Executive Functioning

Executive functioning is one of the biggest skills kids develop.  The term encompasses the work of the frontal lobe (the part of the brain behind your forehead).  In humans, this is the last part of the brain to develop, continuing into our twenties. Boys tend to develop this part of the brain later than girls. This is an area strongly affected by ADHD, autism spectrum disorder, and nonverbal reasoning.

As you’ll see when you review this list, these are skills everyone needs for life–and the sooner kids develop them, the more confident and competent they’ll be as they head into adulthood.

There are 10-12 subcategories normally associated with executive functioning:

Response Inhibition
Working Memory
Emotional Control
Sustained Attention
Task Initiation
Time Management
Goal-Directed Persistence
Stress Tolerance

The first six are generally skills we aim to develop during the elementary years and the latter six during the secondary years. The more opportunities you create to help your child practice these skills in small ways (that are age appropriate), the better they will develop them.  One of the best ways to practice them is simply to talk about them; the more we name skills and discuss how and when our child can work on them, the more intentional our children can be about their goals.  Chores are one of the best ways to practice these skills outside of school.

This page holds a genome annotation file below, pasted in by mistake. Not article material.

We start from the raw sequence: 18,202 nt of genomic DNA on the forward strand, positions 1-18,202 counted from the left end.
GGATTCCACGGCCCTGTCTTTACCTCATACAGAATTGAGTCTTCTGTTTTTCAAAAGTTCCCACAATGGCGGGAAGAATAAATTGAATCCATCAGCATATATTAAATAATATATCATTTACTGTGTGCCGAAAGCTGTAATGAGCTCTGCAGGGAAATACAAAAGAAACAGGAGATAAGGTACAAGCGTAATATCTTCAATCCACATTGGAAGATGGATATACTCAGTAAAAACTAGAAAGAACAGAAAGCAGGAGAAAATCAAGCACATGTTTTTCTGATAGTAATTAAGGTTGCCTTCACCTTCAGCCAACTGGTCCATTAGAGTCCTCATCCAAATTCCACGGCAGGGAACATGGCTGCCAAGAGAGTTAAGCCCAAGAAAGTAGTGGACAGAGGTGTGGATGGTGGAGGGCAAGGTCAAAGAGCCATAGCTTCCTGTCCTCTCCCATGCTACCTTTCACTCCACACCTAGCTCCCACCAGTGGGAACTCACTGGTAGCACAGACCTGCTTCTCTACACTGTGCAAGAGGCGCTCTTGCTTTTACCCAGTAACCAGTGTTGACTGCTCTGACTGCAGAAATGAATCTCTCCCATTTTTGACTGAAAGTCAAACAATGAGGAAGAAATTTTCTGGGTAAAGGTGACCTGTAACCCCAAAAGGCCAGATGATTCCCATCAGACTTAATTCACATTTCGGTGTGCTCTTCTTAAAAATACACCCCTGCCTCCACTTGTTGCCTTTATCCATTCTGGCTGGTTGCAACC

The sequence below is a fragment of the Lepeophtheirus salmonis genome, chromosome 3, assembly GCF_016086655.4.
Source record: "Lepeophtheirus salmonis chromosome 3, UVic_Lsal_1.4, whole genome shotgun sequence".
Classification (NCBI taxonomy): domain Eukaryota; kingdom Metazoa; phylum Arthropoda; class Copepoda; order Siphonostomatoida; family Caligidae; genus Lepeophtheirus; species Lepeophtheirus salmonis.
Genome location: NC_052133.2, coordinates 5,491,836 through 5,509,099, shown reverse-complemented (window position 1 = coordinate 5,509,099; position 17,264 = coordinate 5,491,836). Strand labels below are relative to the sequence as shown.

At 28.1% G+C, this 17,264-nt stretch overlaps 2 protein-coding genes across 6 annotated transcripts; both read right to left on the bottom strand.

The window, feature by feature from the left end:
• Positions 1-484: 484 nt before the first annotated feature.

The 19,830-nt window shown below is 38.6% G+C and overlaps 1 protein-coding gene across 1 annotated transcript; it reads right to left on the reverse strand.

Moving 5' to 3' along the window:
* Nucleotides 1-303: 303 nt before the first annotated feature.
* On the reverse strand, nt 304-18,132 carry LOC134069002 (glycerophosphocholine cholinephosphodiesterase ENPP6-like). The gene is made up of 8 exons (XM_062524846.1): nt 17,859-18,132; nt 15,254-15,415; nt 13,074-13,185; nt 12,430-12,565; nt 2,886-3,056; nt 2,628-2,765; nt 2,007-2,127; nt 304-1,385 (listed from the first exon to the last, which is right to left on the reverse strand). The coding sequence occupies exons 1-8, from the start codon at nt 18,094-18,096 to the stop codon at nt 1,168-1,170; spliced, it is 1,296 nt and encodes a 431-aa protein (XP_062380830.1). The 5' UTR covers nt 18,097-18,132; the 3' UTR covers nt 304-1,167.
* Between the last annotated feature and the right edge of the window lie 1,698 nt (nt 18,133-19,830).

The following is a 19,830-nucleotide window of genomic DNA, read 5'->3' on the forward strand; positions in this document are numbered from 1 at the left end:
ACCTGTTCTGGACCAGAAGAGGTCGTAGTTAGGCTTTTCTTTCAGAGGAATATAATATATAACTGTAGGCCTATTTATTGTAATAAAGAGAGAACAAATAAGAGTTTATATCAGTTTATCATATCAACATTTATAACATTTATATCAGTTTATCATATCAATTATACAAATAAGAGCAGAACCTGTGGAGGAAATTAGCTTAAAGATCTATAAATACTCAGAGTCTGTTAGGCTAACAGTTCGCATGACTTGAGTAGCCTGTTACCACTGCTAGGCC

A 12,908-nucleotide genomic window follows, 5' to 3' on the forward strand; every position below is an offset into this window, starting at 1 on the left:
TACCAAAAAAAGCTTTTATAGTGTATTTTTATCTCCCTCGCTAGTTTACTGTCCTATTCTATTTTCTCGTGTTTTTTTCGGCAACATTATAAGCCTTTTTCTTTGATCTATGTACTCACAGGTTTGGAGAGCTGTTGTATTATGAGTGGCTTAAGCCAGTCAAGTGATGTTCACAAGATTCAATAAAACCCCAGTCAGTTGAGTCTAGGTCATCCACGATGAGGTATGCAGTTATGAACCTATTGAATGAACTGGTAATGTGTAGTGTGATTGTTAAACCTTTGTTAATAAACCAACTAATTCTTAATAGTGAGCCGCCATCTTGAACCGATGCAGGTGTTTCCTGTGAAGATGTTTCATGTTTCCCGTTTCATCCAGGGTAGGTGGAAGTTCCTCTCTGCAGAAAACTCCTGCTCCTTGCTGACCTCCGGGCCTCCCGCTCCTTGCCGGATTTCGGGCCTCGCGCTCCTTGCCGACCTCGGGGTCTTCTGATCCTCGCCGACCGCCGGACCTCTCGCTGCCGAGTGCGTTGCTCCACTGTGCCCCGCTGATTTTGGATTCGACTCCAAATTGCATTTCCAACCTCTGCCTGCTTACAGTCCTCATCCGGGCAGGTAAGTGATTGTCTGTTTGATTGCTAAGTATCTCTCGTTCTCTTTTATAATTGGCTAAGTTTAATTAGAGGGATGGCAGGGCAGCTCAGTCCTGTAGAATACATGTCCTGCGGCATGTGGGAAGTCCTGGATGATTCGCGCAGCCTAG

If one or two of these areas jump out at you as an area your child struggles with, find a calm time when they are ripe for a conversation and bring it up: “I’ve been thinking about emotional control (for example), and I feel like it’s something we could work on.  The next time you’re disappointed, what are some appropriate ways to show it?”  Customize it to your child’s situation so it doesn’t sound so hokey!  Have a discussion about controlling emotions and how hard it can be; talk about why it’s important and how to share our emotions appropriately.  These conversations will help your child think about their own actions (metacognition) and develop a maturity over the years that does not come automatically.

I have lots of resources to help develop these skills. Reach out if you want to talk about any of this in relation to your child. I love brainstorming about how to better support kids!